Verdi’s Requiem under the Baton of Dmitry Korchak

February 6, 2021 | Zaryadye Concert Hall
Verdi. Messa da Requiem for soloists, choir and orchestra
Veronika Dzhioeva, soprano
Agunda Kulaeva, mezzo-soprano
Alexei Tatarintsev, tenor
Еvgeny Stavinsky, bass
Academic Grand Choir “Masters of Choral Singing”
(artistic director and principal conductor – Lev Kontorovich)
Conductor – Dmitry Korchak


The Messa da Requiem by Giuseppe Verdi at the Zaryadye Hall is one of the most anticipated events of the current concert season. The performance of the masterpiece, which is rightly regarded as the 27th opera of the great Italian (for it encompasses the best traits  of Verdi's opera style), will feature, along with the NPR, stars of the world and Russian opera art Veronika Dzhioeva, Agunda Kulaeva, Alexei Tatarintsev, Evgeny Stavinsky, and also the Academic Grand Choir “Masters of Choral Singing”. The world-known tenor Dmitry Korchak, who several years ago also proved, in Russia and abroad, to be a master of orchestra direction and collected a number of prominent engagements after bright debuts, will be on the podium. As a student of the outstanding choirmaster Viktor Popov, Dmitry Korchak had often directed choral groups and on August 21, 2016, in Switzerland, he “shot out” as a symphony conductor. In Russia, the first orchestra Korchak performed with was the NPR in December 2016, which was not by chance. It was with this ensemble that the artist took his first steps as a vocalist. According to Korchak, Spivakov was the first to believe in him as a soloist, inserted him into the close circle of artistic partners and further entrusted his symphony orchestra to the young colleague. In the same year, Dmitry Korchak assumed the position of Principal Guest Conductor at the Novosibirsk Opera and Ballet Theater and began collaborating with the Mikhailovsky Theater in St. Petersburg.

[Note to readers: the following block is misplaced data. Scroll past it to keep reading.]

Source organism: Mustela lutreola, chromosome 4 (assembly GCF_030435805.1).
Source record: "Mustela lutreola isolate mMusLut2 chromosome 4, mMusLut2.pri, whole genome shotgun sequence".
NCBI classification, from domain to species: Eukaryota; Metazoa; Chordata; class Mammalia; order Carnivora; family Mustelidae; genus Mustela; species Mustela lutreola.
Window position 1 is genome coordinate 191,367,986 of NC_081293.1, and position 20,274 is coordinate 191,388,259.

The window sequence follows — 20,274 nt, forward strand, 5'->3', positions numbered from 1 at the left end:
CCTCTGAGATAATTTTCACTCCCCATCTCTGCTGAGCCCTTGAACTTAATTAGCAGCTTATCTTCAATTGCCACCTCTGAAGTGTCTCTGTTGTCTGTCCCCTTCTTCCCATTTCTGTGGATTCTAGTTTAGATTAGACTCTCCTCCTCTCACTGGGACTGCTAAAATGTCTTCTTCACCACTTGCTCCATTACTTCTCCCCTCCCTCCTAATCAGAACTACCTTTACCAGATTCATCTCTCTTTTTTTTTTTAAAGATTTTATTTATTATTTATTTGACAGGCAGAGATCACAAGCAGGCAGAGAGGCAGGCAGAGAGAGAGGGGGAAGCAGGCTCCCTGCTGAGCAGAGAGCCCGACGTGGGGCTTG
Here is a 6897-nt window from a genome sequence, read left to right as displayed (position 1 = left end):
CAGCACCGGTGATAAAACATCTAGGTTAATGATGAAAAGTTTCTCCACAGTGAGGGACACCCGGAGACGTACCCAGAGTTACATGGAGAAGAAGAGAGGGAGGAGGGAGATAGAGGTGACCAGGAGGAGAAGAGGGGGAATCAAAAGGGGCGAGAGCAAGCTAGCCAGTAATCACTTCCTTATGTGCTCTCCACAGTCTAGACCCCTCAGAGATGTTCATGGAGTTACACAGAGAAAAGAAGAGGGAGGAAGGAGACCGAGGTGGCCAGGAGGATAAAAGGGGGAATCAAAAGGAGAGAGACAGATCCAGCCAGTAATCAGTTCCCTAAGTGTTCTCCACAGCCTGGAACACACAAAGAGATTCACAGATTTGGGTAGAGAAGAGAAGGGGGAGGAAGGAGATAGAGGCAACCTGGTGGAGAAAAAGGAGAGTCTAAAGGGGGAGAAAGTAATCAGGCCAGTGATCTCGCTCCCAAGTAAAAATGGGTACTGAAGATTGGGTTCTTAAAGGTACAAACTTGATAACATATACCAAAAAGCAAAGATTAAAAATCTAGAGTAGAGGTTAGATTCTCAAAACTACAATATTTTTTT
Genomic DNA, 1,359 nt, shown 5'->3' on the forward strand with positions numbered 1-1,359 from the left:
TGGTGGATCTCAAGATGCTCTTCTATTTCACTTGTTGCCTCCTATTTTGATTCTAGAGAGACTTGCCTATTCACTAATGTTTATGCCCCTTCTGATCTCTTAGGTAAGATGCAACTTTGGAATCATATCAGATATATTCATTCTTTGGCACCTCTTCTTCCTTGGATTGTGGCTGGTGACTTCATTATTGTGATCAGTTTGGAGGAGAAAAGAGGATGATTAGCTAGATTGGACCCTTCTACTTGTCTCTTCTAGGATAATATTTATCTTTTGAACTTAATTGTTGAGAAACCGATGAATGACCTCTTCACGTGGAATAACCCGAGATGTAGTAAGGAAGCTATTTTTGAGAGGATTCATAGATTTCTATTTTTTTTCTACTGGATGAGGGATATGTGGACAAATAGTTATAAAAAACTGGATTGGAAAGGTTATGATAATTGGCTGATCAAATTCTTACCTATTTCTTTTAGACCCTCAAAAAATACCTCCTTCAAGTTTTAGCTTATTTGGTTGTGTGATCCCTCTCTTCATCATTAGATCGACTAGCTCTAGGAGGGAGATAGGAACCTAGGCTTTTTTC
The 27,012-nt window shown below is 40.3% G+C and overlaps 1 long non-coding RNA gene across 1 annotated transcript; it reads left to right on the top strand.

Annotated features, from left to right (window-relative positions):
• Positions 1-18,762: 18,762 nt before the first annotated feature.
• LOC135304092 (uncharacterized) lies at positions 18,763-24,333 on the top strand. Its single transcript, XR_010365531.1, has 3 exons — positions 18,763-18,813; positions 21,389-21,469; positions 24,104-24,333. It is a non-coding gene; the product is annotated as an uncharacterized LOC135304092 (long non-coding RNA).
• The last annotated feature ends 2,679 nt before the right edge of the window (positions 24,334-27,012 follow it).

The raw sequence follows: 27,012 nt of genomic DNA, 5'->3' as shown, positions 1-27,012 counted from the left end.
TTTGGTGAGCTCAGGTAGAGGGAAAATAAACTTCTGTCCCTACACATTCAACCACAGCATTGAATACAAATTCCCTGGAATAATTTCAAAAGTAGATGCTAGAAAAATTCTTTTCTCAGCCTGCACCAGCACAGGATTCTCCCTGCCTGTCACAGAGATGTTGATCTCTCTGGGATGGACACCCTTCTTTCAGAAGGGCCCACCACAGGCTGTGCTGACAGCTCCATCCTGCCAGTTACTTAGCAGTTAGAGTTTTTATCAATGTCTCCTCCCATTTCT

The Messa da Requiem, the only major  work by Verdi not intended for opera houses, was dedicated to the memory of the Italian writer and humanist Alessandro Manzoni, whose work was highly valued by the composer. Verdi wrote choral pieces for some of patriotic dramas by Manzoni, who revoked the historical past of his nation and advocated  for “truth of life” and “common sense” in accordance with the claims of the new era. The Requiem was premiered  under the baton of the author on May 22, 1974, in the San Marco Church, then it was performed three times at La Scala, and since then the setting has become seminal at the Milan Opera House. In 1874-1875 the opus went triumphantly through half of Europe; in Paris, the Requiem author was endowed the Order of the Légion d'Honneur. Only clerical circles were displeased with Verdi's funeral mass due to the distinct “secular” character of the score, in which, as the musicologist Gino Roncaglia wrote, “There is Man with his fears, ecstasies, pleas and tears, with outbursts of hope and sorrow... Maestro opens to our imagination a series of paintings, so different in form and  intensive in  color, with such throbbing rhythms and soulful melodies that these pictures bring to mind Tintoretto's dramatic brush and some of the most powerful pages of Dante's 'Divine Comedy' and sometimes - 'The Last Judgment'  by Michelangelo.”


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